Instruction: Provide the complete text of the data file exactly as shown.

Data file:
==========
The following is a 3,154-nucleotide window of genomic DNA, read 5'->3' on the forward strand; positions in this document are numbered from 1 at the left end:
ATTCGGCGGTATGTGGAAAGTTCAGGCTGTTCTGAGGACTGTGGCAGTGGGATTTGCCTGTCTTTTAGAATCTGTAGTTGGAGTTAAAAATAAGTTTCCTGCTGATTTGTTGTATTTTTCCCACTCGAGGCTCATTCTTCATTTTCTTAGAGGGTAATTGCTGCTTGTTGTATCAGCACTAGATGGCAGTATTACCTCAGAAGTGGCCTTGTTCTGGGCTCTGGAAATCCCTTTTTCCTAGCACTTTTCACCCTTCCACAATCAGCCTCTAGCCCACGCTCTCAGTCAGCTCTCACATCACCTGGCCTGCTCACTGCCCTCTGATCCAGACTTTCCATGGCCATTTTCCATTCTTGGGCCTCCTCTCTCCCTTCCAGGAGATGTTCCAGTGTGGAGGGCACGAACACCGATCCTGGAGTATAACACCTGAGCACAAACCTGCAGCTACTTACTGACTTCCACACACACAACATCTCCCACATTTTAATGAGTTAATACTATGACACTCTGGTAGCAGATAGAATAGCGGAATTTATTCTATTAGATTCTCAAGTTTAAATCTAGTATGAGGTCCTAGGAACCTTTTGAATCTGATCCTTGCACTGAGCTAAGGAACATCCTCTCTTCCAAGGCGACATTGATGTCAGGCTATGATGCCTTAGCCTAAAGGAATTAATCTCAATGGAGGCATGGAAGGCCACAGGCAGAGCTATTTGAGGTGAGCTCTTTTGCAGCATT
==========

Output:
The following is a 3,154-nucleotide window of genomic DNA, read 5'->3' on the forward strand; positions in this document are numbered from 1 at the left end:
ATTCGGCGGTATGTGGAAAGTTCAGGCTGTTCTGAGGACTGTGGCAGTGGGATTTGCCTGTCTTTTAGAATCTGTAGTTGGAGTTAAAAATAAGTTTCCTGCTGATTTGTTGTATTTTTCCCACTCGAGGCTCATTCTTCATTTTCTTAGAGGGTAATTGCTGCTTGTTGTATCAGCACTAGATGGCAGTATTACCTCAGAAGTGGCCTTGTTCTGGGCTCTGGAAATCCCTTTTTCCTAGCACTTTTCACCCTTCCACAATCAGCCTCTAGCCCACGCTCTCAGTCAGCTCTCACATCACCTGGCCTGCTCACTGCCCTCTGATCCAGACTTTCCATGGCCATTTTCCATTCTTGGGCCTCCTCTCTCCCTTCCAGGAGATGTTCCAGTGTGGAGGGCACGAACACCGATCCTGGAGTATAACACCTGAGCACAAACCTGCAGCTACTTACTGACTTCCACACACACAACATCTCCCACATTTTAATGAGTTAATACTATGACACTCTGGTAGCAGATAGAATAGCGGAATTTATTCTATTAGATTCTCAAGTTTAAATCTAGTATGAGGTCCTAGGAACCTTTTGAATCTGATCCTTGCACTGAGCTAAGGAACATCCTCTCTTCCAAGGCGACATTGATGTCAGGCTATGATGCCTTAGCCTAAAGGAATTAATCTCAATGGAGGCATGGAAGGCCACAGGCAGAGCTATTTGAGGTGAGCTCTTTTGCAGCATT